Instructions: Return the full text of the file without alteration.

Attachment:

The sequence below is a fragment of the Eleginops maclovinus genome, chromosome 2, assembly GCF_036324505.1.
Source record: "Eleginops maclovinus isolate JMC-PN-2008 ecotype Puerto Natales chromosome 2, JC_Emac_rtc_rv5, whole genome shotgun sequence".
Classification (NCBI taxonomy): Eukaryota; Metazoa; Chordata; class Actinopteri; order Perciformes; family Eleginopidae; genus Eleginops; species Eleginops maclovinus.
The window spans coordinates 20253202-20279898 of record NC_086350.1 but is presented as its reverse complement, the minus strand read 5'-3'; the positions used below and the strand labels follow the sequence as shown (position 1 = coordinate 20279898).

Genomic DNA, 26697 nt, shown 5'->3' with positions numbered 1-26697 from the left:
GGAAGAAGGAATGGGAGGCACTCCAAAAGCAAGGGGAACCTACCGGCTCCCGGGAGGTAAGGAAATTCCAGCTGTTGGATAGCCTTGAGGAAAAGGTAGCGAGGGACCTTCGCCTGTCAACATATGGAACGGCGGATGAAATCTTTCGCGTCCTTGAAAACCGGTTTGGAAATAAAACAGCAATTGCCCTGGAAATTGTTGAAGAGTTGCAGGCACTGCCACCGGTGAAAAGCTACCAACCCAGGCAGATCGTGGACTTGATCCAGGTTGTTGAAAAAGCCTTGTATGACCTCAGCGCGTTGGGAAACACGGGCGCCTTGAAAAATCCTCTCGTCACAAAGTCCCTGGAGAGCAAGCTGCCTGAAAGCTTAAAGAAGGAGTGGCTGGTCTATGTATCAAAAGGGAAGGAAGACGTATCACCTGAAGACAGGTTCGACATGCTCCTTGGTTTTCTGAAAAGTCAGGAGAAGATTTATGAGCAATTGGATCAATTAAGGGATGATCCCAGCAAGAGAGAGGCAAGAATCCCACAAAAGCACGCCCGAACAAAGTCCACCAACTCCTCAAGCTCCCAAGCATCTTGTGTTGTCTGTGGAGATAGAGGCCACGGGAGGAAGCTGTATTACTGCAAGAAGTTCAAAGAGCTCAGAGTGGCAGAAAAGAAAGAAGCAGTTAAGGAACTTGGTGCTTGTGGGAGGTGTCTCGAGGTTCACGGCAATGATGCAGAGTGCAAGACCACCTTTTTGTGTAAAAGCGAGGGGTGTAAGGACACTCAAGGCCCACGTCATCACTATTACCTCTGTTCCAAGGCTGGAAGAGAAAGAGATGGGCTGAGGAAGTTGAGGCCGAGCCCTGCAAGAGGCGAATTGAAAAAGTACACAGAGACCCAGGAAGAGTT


The sequence below is a fragment of the Eleginops maclovinus genome, chromosome 2, assembly GCF_036324505.1.
Source record: "Eleginops maclovinus isolate JMC-PN-2008 ecotype Puerto Natales chromosome 2, JC_Emac_rtc_rv5, whole genome shotgun sequence".
Classification (NCBI taxonomy): Eukaryota; Metazoa; Chordata; class Actinopteri; order Perciformes; family Eleginopidae; genus Eleginops; species Eleginops maclovinus.
The window spans coordinates 20253202-20279898 of record NC_086350.1 but is presented as its reverse complement, the minus strand read 5'-3'; the positions used below and the strand labels follow the sequence as shown (position 1 = coordinate 20279898).

Genomic DNA, 26697 nt, shown 5'->3' with positions numbered 1-26697 from the left:
GGAAGAAGGAATGGGAGGCACTCCAAAAGCAAGGGGAACCTACCGGCTCCCGGGAGGTAAGGAAATTCCAGCTGTTGGATAGCCTTGAGGAAAAGGTAGCGAGGGACCTTCGCCTGTCAACATATGGAACGGCGGATGAAATCTTTCGCGTCCTTGAAAACCGGTTTGGAAATAAAACAGCAATTGCCCTGGAAATTGTTGAAGAGTTGCAGGCACTGCCACCGGTGAAAAGCTACCAACCCAGGCAGATCGTGGACTTGATCCAGGTTGTTGAAAAAGCCTTGTATGACCTCAGCGCGTTGGGAAACACGGGCGCCTTGAAAAATCCTCTCGTCACAAAGTCCCTGGAGAGCAAGCTGCCTGAAAGCTTAAAGAAGGAGTGGCTGGTCTATGTATCAAAAGGGAAGGAAGACGTATCACCTGAAGACAGGTTCGACATGCTCCTTGGTTTTCTGAAAAGTCAGGAGAAGATTTATGAGCAATTGGATCAATTAAGGGATGATCCCAGCAAGAGAGAGGCAAGAATCCCACAAAAGCACGCCCGAACAAAGTCCACCAACTCCTCAAGCTCCCAAGCATCTTGTGTTGTCTGTGGAGATAGAGGCCACGGGAGGAAGCTGTATTACTGCAAGAAGTTCAAAGAGCTCAGAGTGGCAGAAAAGAAAGAAGCAGTTAAGGAACTTGGTGCTTGTGGGAGGTGTCTCGAGGTTCACGGCAATGATGCAGAGTGCAAGACCACCTTTTTGTGTAAAAGCGAGGGGTGTAAGGACACTCAAGGCCCACGTCATCACTATTACCTCTGTTCCAAGGCTGGAAGAGAAAGAGATGGGCTGAGGAAGTTGAGGCCGAGCCCTGCAAGAGGCGAATTGAAAAAGTACACAGAGACCCAGGAAGAGTT